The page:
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Oct 05 2018

Turkey learns its limits in Germany

Turkish President Recep Tayyip Erdoğan completed the long-awaited official visit to Germany last week.

German President Frank-Walter Steinmeier, at the dinner he organised in Erdoğan’s honour, said everything in words as plain as possible. He drew attention to opposition activists subjected to intense pressure in Turkey, adding that these facts cannot be ignored in their talks, and he expressed his expectation that Turkey should return to normality. Such words force the limits of diplomatic etiquette, but German speechwriters might have thought that, if drafted in politer words, the message might not get through.

German Chancellor Angela Merkel, after praising Turkish-German relations, did not mince her words either. Her talks with Erdoğan included subjects ranging from re-energising Turkey-Germany relations, to Turkey-EU relations, strengthening Turkey’s economy, Syrian refugees, the need for over-hauling the transatlantic security structure, the extradition of Kurdistan Workers’ Party (PKK) terrorists living in Germany, problems related to supporters of the U.S. based Turkish cleric Fethullah Gülen in Germany, solidarity in facing U.S. sanctions on Iran, Turkey’s records on democracy and human rights, and many others.     

Concrete but modest progress was achieved on many of these subjects. On the reactivation of Turkey’s EU accession process Merkel is, for Turkey, both a good and bad address. Good address, because no important initiative can be taken in the EU without German support. It is also bad address, because the first and biggest opponent of Turkey’s full EU membership is Merkel, who has proposed giving Turkey a privileged partnership, rather than full membership.

Two subjects are important under title of Turkey-EU relations: visa facilitation and updating the free trade area agreement between Turkey and the EU. Erdoğan promised that Turkey would fulfil the remaining six criteria required for visa facilitation. On the updating of the Free Trade Agreement, Germany admits that the agreement causes unjustified damage to Turkey’s economy, but still drags its feet.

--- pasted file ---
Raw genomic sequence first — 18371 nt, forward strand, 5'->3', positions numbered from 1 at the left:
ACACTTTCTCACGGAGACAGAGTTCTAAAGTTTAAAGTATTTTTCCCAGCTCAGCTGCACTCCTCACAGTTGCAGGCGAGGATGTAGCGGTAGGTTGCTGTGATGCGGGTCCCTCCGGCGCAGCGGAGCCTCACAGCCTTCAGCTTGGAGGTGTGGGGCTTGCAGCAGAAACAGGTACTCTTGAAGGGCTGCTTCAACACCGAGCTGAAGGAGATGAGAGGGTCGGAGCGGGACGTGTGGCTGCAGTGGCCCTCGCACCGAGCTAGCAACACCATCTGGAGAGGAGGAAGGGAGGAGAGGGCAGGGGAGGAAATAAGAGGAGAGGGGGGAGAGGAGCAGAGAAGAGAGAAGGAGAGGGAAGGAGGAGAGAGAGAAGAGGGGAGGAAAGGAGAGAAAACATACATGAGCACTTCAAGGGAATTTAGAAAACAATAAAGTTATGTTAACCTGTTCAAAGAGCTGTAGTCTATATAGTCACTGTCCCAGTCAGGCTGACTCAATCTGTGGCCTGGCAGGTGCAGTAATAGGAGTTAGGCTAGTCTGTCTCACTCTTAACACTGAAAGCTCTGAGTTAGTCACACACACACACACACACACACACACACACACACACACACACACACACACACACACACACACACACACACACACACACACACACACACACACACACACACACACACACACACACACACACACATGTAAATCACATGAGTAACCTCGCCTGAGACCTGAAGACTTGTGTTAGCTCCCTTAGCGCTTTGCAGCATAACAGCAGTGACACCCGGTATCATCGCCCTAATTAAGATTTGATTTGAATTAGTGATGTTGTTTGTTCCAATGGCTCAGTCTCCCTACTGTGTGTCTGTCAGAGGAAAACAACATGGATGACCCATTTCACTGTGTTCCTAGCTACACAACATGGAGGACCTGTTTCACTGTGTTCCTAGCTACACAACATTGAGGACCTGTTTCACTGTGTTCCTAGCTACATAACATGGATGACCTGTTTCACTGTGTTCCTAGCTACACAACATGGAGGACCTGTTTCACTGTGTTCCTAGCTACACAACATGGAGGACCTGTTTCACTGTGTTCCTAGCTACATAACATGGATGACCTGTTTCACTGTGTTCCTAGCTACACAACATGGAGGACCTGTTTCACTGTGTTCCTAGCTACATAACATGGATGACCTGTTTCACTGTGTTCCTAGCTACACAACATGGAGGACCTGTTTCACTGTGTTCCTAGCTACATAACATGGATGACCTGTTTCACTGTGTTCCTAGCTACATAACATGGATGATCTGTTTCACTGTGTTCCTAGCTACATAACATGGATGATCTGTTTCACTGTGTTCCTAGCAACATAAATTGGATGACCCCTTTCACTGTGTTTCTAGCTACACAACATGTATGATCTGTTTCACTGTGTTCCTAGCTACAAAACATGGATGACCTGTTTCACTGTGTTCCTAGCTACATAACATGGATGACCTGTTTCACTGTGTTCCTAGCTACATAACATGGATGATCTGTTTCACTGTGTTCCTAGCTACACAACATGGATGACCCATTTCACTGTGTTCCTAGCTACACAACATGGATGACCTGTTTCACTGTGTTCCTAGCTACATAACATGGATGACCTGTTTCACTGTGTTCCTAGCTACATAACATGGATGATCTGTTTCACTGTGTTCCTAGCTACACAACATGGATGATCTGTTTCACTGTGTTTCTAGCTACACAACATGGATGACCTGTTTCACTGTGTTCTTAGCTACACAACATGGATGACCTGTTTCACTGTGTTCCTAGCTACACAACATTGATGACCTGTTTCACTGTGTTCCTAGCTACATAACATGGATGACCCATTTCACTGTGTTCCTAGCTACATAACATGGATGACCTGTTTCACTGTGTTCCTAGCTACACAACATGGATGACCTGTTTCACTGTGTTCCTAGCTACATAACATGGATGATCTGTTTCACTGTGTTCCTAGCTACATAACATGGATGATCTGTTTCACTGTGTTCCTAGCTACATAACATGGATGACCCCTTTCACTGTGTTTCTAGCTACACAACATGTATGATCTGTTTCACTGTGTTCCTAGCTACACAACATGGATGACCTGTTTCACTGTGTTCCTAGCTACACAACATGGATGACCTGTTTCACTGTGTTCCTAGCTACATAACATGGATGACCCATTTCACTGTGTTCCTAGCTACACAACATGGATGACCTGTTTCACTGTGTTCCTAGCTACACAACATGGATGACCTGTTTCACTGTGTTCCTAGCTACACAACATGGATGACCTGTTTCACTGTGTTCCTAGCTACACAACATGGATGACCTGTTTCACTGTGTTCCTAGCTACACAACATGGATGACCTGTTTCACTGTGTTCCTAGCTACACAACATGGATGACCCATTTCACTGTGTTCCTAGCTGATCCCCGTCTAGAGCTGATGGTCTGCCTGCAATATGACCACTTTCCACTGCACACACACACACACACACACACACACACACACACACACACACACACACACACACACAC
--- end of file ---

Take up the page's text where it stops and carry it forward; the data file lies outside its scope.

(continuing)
Germany did not hesitate to support Turkey’s economy, because it has big commercial interests in Turkey. More than 7,000 German companies operate in Turkey.

On PKK terrorists, Merkel admitted German authorities have to do more to prevent the PKK supporters harming Turkey’s interests in Germany, but did not propose any concrete step.  This subject may therefore continue to inch toward improvement, but no immediate outcome can be expected.

On the Gülen issue, Merkel said Germany needed more evidence.

On Iran sanctions, there may be room for cooperation between Turkey and Iran.  

On Turkey’s poor human rights records, Germany remained unmoved. Both Steinmeier and Merkel said human rights and democracy are the basics of Turkey’s relations with the international community, including Germany.  

In his response to Merkel, Erdoğan remained undeterred on almost all issues. On the PKK terrorists, he was rightly more defiant, because Germany considers the PKK a terrorist organisation and there are arrest warrants by the Turkish judiciary for PKK members living in Germany, so he said German authorities had no excuse to decline Turkey’s requests for their extradition.

On the other side of the coin, there are some setbacks: German newspaper Bild said Erdoğan was ready to call off a news conference after talks with Merkel if the Turkish journalist Can Dündar was going to attend. Dündar stayed away saying he did not want to give Erdoğan an excuse not to face critical questions from German colleagues.

Setback continued in Cologne where Erdoğan went for the inauguration of a mosque by a Turkey-supported institution, DITIB. DITIB estimated 25,000 Turks would attend the event, but the Cologne city council refused to allow a major outdoor rally and the event took place as an indoor event with 500 invited guests.

Cologne Mayor Henrietta Reker and North Rhine Westphalia Prime Minister Armin Laschet declined Erdoğan’s invitation to attend the opening.

The owner of a historical castle where Erdoğan-Laschet talks were due to be held refused to host the meeting.

Erdoğan must have been ill advised by his colleagues who were involved in the preparation of the Cologne leg of the trip. Nevertheless, he must have comprehended the limits of what Turkey can do in terms of big rallies in some European countries.

The opinions expressed in this column are those of the author and do not necessarily reflect those of Ahval.